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'Promising' breakthrough could restore English landscape devastated by elm disease — here's how

"We want to make these trees accessible to everyone."

The ultimate goal is to distribute seedlings and saplings to restore the landscape to its historical beauty.

Photo Credit: iStock

In the 1970s, England lost a significant part of its landscape and cultural heritage as Dutch elm disease devastated its iconic English elms. However, there's now exciting news on the horizon, as a new disease-resistant variety, reminiscent of the classic English elm, is making a comeback, thanks to the dedicated efforts of conservationists.

As reported by the Guardian, Dr. David Herling and Fergus Poncia, deeply affected by the loss of these majestic trees, embarked on a mission to bring them back. Their new variety, which closely resembles the classic English elm in both form and resistance to the disease, has generated considerable excitement among enthusiasts.

The journey to this breakthrough was not an easy one. Herling and Poncia had to cross a proven disease-resistant elm with an English elm that possessed the classic shape. After years of meticulous work, they finally succeeded in creating 130 saplings, with four showing both disease resistance and the desired upright shape and branch angle.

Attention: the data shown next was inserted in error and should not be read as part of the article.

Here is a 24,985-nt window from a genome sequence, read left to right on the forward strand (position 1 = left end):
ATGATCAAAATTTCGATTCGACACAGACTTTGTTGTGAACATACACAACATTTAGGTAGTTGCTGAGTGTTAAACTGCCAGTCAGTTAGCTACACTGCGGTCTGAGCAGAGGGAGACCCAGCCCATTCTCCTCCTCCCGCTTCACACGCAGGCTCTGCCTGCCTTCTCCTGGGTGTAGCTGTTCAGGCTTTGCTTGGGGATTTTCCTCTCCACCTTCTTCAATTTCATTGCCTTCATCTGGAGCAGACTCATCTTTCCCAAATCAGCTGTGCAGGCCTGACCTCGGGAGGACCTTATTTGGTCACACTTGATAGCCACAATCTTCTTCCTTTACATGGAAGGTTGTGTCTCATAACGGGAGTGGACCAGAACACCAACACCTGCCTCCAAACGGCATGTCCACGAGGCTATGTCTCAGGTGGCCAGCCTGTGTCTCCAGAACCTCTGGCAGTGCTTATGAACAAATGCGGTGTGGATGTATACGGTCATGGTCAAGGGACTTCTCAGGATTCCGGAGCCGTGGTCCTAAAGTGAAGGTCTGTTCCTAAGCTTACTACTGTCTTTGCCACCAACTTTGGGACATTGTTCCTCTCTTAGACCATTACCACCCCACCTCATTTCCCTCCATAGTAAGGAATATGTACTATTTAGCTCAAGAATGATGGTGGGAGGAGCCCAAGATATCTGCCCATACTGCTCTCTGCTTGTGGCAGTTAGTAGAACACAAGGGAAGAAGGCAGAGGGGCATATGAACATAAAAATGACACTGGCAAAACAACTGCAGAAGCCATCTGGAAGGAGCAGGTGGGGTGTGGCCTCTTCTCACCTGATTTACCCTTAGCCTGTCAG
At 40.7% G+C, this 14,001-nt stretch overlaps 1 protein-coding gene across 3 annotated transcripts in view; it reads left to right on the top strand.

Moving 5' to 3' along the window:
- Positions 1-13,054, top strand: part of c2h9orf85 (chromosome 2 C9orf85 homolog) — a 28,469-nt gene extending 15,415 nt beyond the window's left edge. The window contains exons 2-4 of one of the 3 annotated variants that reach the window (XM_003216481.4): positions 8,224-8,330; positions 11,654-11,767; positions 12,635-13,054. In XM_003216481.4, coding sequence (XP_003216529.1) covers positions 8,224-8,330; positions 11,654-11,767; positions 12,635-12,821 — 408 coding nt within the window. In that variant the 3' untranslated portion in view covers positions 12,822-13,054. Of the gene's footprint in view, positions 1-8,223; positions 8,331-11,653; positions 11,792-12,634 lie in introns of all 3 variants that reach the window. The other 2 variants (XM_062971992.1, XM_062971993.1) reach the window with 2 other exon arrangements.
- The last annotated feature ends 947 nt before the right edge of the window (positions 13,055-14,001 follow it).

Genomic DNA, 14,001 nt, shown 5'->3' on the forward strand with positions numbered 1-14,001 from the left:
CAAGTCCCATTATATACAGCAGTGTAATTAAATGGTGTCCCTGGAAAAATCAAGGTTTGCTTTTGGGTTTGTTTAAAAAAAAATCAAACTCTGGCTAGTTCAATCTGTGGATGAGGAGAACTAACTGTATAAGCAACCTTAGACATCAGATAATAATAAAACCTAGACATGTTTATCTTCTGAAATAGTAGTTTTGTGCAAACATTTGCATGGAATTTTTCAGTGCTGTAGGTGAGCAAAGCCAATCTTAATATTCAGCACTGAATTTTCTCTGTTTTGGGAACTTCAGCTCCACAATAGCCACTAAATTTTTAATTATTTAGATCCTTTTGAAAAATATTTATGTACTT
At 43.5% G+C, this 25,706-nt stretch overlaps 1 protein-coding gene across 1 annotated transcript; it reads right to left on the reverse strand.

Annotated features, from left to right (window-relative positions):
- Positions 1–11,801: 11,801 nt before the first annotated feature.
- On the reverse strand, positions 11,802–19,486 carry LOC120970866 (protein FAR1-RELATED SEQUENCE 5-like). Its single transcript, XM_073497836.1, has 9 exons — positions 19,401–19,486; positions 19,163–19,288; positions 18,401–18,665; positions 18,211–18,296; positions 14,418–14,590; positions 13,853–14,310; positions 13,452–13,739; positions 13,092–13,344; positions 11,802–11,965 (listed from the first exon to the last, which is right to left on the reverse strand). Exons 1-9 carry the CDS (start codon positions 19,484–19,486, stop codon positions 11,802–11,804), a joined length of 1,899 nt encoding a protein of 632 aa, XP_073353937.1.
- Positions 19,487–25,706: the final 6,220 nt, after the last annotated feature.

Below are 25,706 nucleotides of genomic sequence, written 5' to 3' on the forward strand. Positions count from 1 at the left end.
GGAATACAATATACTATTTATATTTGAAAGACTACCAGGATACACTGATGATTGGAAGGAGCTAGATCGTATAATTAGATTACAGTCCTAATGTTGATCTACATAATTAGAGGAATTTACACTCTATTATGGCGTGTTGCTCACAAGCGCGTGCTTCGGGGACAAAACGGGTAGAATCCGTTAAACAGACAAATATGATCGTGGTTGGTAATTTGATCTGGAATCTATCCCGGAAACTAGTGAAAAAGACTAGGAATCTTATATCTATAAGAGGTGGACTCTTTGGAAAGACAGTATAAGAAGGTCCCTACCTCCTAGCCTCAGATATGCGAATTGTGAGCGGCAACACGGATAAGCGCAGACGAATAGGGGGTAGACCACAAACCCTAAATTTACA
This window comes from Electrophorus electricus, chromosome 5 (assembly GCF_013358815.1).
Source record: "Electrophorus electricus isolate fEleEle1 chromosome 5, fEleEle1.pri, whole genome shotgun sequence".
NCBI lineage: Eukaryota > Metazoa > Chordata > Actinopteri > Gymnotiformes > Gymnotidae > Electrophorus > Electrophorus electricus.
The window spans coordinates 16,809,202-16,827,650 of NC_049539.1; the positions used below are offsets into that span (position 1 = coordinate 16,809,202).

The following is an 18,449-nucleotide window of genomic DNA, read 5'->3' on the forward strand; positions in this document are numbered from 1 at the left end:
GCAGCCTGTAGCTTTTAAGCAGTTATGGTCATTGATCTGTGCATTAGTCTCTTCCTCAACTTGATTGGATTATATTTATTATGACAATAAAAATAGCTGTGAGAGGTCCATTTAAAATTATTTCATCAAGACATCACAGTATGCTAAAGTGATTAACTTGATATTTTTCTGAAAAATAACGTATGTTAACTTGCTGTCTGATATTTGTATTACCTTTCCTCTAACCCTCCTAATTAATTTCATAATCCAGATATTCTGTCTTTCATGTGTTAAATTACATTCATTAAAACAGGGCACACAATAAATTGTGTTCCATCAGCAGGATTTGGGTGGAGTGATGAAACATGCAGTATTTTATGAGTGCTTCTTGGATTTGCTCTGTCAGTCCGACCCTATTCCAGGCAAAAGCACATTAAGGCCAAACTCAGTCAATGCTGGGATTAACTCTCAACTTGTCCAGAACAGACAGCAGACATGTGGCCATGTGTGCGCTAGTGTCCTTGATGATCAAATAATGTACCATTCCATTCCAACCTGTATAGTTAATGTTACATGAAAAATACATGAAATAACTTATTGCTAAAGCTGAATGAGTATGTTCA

"When it flowers, you only have a window of a few hours, so you have to sit up overnight, watching, and hope the others will flower at the same time. Then you take the pollen off with a paintbrush from one and paste it on to the other. It's not like putting two bunny rabbits in a hutch and waiting," said Poncia.

Tragically, Dr. Herling died from cancer in March 2020, leaving behind a legacy of hope for England's elms. His wife, Joanna, expressed to the Guardian that Herling felt the elms symbolized constancy and should remain unchanged.

Since Herling's passing, the work has continued, with researchers at NIAB EMR in Kent multiplying the candidates. Professor Richard Buggs, senior research leader at Kew, lauded Herling and Poncia's elms as "promising." The ultimate goal is to distribute seedlings and saplings to restore England's landscape to its historical beauty.

When trees are replanted, they contribute to carbon sequestration, which aids in the fight against global overheating. Trees absorb carbon dioxide — a key pollutant — and release oxygen back into the air, making the environment cleaner and healthier.

However, it's important to understand that not all tree planting is created equal. For instance, forestry experts highlight that simply replanting chopped-down trees isn't enough without considering the biodiversity of the original forests. 

Old-growth forests, which develop over centuries, are complex ecosystems with various plant species, wildlife, and multiple canopy layers. So, while replanting trees is a step in the right direction, it's crucial to approach reforestation with an understanding of the local ecosystem.

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